In the 1780s the honorary member of St. Petersburg Academy of Sciences, natural scientist Eric (Kirill) Laksman became interested in the Baikal area caves, which are created in karst rocks. He had probably collected the first scientific data on the enigmatic and many-sided world in the very center of Eurasia. Here is what he wrote about the Nizhneudinskaya cave, well-known today: "It took me 24 hours to measure and describe it, to gather stalactites, the enormous resources which nature had hidden in the remote, most terrible and surprising country."
Today two hundred similar objects are well known, many of which are mapped, in some of them tourist itineraries are paved, while experts know incomparably more about the origin and development of different underground caves of Irkutsk amphitheater, as the southeastern part of Irkutsk-Cheremkhovsk piedmont plane is called, which is surrounded by the stepped bottoms of Eastern Sayan Mountains, Maritime and Baikal crests from the south-west, south and south-east. In the journal Priroda (Nature), No. 5, 2007, Yelena Trofimova, Cand. Sc. (Geography), told about the modern state of these caves.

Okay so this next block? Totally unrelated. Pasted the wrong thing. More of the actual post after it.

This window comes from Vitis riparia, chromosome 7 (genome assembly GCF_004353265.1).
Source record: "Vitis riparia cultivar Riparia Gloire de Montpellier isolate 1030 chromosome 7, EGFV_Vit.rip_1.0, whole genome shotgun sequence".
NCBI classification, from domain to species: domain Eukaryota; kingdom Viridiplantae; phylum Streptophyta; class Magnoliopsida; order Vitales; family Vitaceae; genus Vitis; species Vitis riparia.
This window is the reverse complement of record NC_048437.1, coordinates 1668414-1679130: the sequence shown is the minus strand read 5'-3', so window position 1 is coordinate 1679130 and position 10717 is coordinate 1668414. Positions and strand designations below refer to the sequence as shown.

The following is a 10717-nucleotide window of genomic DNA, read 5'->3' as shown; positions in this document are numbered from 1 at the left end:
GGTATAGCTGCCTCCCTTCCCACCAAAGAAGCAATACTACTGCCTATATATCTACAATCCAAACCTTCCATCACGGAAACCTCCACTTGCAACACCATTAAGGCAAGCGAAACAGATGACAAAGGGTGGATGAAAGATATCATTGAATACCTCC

The western coast of Baikal, the lower flow of the river Kitoya and the Uda basin - these are the places where speleologists set forth to descend into underground systems. The entrance can be located both at the top of an inaccessible rock and at waterline, while its dimensions vary from 0.3 - 0.5 m to 15 - 7 m. Though these caves are weakly watered, in some of them one can see "bottomless" lakes with siphons.
In 50 percent of the examined area there are carbonate, sulphate and salt-bearing rocks, "threaded" with seismogenic cracks and exposed to intense physical weathering. Underground labyrinths are formed in them. Here karst processes are developed at a high rate - from 50 mm/1,000 years showing themselves even at a depth of 1 kilometer. Absolute altitudes on plains are 250 - 500, while in mountains - 1,000 - 2 ... Read more